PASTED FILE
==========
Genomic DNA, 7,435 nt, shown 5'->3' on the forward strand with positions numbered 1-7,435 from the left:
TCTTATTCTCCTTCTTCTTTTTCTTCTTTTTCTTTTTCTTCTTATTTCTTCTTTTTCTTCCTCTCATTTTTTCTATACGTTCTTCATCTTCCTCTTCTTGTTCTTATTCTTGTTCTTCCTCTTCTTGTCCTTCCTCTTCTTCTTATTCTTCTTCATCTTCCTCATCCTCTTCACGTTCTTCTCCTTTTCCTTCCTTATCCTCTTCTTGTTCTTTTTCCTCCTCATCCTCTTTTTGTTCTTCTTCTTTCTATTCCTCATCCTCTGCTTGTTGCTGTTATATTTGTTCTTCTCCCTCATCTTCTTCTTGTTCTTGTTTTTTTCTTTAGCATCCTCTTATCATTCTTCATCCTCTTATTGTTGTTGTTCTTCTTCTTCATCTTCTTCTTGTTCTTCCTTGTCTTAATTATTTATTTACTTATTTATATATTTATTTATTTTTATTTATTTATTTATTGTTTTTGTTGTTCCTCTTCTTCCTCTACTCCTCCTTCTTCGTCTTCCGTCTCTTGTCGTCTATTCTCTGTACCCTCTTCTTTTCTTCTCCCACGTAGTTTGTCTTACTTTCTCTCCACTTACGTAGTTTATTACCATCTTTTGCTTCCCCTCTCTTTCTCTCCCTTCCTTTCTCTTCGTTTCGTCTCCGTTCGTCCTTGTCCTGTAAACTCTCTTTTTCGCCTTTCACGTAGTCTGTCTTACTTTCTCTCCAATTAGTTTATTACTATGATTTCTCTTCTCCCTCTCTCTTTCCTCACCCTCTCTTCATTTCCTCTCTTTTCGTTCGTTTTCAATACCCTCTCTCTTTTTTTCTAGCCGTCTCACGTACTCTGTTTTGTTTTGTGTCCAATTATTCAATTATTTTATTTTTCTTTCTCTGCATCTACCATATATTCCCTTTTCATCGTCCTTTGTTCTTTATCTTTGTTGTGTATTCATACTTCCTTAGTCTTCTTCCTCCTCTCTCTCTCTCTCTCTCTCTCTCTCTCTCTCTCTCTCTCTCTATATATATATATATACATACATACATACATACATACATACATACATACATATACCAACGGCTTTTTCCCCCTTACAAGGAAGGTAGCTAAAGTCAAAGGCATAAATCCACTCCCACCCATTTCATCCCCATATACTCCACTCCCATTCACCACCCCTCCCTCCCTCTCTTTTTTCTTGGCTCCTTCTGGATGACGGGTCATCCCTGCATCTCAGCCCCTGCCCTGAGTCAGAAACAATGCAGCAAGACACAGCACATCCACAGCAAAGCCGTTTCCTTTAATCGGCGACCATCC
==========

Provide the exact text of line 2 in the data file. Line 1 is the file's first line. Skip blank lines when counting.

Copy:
TCTTATTCTCCTTCTTCTTTTTCTTCTTTTTCTTTTTCTTCTTATTTCTTCTTTTTCTTCCTCTCATTTTTTCTATACGTTCTTCATCTTCCTCTTCTTGTTCTTATTCTTGTTCTTCCTCTTCTTGTCCTTCCTCTTCTTCTTATTCTTCTTCATCTTCCTCATCCTCTTCACGTTCTTCTCCTTTTCCTTCCTTATCCTCTTCTTGTTCTTTTTCCTCCTCATCCTCTTTTTGTTCTTCTTCTTTCTATTCCTCATCCTCTGCTTGTTGCTGTTATATTTGTTCTTCTCCCTCATCTTCTTCTTGTTCTTGTTTTTTTCTTTAGCATCCTCTTATCATTCTTCATCCTCTTATTGTTGTTGTTCTTCTTCTTCATCTTCTTCTTGTTCTTCCTTGTCTTAATTATTTATTTACTTATTTATATATTTATTTATTTTTATTTATTTATTTATTGTTTTTGTTGTTCCTCTTCTTCCTCTACTCCTCCTTCTTCGTCTTCCGTCTCTTGTCGTCTATTCTCTGTACCCTCTTCTTTTCTTCTCCCACGTAGTTTGTCTTACTTTCTCTCCACTTACGTAGTTTATTACCATCTTTTGCTTCCCCTCTCTTTCTCTCCCTTCCTTTCTCTTCGTTTCGTCTCCGTTCGTCCTTGTCCTGTAAACTCTCTTTTTCGCCTTTCACGTAGTCTGTCTTACTTTCTCTCCAATTAGTTTATTACTATGATTTCTCTTCTCCCTCTCTCTTTCCTCACCCTCTCTTCATTTCCTCTCTTTTCGTTCGTTTTCAATACCCTCTCTCTTTTTTTCTAGCCGTCTCACGTACTCTGTTTTGTTTTGTGTCCAATTATTCAATTATTTTATTTTTCTTTCTCTGCATCTACCATATATTCCCTTTTCATCGTCCTTTGTTCTTTATCTTTGTTGTGTATTCATACTTCCTTAGTCTTCTTCCTCCTCTCTCTCTCTCTCTCTCTCTCTCTCTCTCTCTCTCTCTCTCTATATATATATATATACATACATACATACATACATACATACATACATACATATACCAACGGCTTTTTCCCCCTTACAAGGAAGGTAGCTAAAGTCAAAGGCATAAATCCACTCCCACCCATTTCATCCCCATATACTCCACTCCCATTCACCACCCCTCCCTCCCTCTCTTTTTTCTTGGCTCCTTCTGGATGACGGGTCATCCCTGCATCTCAGCCCCTGCCCTGAGTCAGAAACAATGCAGCAAGACACAGCACATCCACAGCAAAGCCGTTTCCTTTAATCGGCGACCATCC